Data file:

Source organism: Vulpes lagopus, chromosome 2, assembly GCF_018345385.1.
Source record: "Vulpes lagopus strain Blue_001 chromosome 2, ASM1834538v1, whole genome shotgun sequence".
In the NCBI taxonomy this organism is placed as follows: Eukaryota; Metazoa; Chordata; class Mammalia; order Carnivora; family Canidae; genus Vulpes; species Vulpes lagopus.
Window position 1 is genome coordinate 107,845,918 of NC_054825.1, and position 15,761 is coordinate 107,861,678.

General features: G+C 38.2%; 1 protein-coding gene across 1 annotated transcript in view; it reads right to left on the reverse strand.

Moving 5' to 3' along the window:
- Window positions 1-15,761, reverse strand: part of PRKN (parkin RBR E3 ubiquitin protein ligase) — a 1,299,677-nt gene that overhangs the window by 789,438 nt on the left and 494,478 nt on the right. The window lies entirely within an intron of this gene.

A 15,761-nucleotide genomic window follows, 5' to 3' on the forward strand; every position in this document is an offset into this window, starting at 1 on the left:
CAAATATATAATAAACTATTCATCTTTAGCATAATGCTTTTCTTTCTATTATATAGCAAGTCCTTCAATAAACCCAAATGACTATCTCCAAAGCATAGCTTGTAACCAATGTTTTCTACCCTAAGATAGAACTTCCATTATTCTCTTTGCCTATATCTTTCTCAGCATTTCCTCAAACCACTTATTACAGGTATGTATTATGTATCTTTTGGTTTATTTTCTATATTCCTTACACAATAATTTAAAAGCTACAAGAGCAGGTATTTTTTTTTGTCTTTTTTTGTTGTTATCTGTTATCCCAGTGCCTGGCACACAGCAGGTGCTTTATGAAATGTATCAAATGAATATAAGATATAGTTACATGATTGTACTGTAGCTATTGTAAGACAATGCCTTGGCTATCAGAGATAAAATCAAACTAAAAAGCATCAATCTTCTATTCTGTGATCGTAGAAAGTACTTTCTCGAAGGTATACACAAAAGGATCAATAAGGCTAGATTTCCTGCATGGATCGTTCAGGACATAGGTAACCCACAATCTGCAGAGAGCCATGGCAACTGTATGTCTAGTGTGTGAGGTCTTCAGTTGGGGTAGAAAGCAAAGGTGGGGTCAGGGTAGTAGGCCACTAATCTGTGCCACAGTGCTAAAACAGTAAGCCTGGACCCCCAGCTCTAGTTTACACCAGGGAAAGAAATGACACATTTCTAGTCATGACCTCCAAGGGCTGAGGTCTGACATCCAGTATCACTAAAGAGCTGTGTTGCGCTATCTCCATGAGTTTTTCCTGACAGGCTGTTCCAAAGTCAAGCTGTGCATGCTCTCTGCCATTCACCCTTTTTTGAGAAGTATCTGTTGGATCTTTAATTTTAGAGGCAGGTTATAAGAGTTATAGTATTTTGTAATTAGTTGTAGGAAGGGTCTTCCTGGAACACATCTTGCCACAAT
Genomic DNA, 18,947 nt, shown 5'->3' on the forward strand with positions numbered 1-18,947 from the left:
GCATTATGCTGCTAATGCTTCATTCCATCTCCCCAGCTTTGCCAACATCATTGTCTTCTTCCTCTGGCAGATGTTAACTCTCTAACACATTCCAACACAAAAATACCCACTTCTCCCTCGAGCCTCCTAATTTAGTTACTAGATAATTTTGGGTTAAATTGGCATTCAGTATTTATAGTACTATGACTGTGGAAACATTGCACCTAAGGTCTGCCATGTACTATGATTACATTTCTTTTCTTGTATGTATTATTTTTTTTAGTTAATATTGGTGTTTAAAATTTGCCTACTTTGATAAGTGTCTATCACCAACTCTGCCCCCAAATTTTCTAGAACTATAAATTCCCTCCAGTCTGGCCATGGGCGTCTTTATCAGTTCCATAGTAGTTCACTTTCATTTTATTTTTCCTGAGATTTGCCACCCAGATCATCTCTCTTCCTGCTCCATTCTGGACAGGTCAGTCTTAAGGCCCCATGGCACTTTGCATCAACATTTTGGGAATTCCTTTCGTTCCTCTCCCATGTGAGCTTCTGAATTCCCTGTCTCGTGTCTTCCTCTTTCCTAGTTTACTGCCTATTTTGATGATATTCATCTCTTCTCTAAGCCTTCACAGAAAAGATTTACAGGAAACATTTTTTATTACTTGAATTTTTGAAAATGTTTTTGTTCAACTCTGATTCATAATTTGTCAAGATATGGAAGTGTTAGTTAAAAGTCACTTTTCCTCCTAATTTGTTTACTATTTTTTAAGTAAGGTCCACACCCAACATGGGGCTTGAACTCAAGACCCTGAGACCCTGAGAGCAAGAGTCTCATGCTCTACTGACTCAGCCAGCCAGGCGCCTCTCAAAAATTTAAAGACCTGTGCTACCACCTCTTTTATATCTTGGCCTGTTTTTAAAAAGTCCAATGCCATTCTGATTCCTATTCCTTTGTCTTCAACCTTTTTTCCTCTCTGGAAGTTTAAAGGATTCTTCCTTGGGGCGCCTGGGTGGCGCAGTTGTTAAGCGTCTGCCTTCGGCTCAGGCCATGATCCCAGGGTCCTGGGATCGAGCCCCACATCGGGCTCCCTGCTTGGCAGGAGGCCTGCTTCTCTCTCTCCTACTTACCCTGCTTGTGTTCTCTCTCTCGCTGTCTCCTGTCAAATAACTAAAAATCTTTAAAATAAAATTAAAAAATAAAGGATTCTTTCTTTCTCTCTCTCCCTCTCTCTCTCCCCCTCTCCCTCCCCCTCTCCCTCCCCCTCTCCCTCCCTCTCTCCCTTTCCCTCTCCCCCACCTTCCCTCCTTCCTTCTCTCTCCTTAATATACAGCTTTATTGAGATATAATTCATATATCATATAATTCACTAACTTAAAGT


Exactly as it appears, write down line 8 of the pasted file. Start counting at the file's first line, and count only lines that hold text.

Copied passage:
A 15,761-nucleotide genomic window follows, 5' to 3' on the forward strand; every position in this document is an offset into this window, starting at 1 on the left: